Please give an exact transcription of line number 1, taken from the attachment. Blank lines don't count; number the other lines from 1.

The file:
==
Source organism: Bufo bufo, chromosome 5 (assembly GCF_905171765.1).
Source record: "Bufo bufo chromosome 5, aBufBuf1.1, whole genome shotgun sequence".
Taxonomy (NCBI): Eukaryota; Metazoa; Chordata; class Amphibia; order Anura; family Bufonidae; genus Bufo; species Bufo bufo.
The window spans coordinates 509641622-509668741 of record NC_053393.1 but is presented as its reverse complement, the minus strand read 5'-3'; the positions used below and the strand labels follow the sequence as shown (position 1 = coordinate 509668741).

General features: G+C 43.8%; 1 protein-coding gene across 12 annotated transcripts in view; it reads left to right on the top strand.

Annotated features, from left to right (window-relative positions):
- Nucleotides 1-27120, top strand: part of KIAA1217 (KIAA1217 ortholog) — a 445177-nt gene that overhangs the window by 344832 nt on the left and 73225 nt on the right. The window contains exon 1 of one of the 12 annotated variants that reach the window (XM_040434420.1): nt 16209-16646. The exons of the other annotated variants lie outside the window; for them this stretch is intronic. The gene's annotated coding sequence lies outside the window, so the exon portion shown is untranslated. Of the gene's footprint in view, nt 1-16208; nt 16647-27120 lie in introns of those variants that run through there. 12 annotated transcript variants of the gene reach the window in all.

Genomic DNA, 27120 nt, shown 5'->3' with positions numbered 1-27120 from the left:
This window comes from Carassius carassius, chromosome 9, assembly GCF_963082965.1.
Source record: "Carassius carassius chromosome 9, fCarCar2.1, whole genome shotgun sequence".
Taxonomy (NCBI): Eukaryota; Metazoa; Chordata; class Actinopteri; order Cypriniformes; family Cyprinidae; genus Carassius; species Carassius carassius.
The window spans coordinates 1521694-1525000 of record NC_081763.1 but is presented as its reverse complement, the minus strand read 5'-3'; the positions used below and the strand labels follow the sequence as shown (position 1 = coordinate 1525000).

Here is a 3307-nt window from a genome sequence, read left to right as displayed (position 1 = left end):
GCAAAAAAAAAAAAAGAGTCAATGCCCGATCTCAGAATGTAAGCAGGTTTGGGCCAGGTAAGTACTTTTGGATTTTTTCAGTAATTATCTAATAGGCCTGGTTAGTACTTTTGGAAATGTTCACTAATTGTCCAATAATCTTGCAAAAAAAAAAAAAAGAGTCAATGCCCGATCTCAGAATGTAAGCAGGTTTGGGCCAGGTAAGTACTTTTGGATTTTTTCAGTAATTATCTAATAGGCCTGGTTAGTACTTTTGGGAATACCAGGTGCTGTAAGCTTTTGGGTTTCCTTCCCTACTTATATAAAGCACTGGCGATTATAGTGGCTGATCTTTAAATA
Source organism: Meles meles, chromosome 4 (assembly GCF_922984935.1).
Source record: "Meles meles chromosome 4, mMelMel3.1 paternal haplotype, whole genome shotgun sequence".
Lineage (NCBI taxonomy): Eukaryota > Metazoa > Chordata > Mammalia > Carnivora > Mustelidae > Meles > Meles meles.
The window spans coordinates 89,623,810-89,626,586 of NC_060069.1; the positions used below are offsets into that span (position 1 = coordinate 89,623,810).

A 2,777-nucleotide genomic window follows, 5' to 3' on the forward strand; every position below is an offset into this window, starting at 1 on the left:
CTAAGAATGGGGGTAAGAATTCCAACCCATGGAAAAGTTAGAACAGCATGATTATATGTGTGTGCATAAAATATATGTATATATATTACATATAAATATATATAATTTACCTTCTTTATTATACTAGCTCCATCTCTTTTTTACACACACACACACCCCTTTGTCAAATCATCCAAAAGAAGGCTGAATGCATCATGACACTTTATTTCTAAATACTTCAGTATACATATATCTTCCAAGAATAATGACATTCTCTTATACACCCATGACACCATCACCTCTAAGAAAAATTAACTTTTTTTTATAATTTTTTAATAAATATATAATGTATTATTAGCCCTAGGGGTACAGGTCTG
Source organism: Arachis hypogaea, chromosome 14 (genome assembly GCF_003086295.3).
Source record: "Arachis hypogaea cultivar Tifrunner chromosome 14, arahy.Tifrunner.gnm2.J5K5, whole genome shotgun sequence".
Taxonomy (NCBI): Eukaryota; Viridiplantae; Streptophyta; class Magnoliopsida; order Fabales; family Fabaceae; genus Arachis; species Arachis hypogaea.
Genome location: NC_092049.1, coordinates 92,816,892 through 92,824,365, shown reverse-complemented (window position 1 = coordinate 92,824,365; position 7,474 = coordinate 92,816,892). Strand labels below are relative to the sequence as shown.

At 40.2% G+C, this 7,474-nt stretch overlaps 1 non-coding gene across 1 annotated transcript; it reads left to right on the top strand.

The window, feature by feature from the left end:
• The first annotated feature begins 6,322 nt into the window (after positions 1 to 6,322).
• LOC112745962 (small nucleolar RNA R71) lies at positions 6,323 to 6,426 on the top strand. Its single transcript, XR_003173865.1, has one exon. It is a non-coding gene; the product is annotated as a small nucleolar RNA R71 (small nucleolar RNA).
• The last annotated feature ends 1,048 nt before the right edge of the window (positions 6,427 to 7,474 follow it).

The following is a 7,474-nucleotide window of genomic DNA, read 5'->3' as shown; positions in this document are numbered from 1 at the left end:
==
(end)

Source organism: Bufo bufo, chromosome 5 (assembly GCF_905171765.1).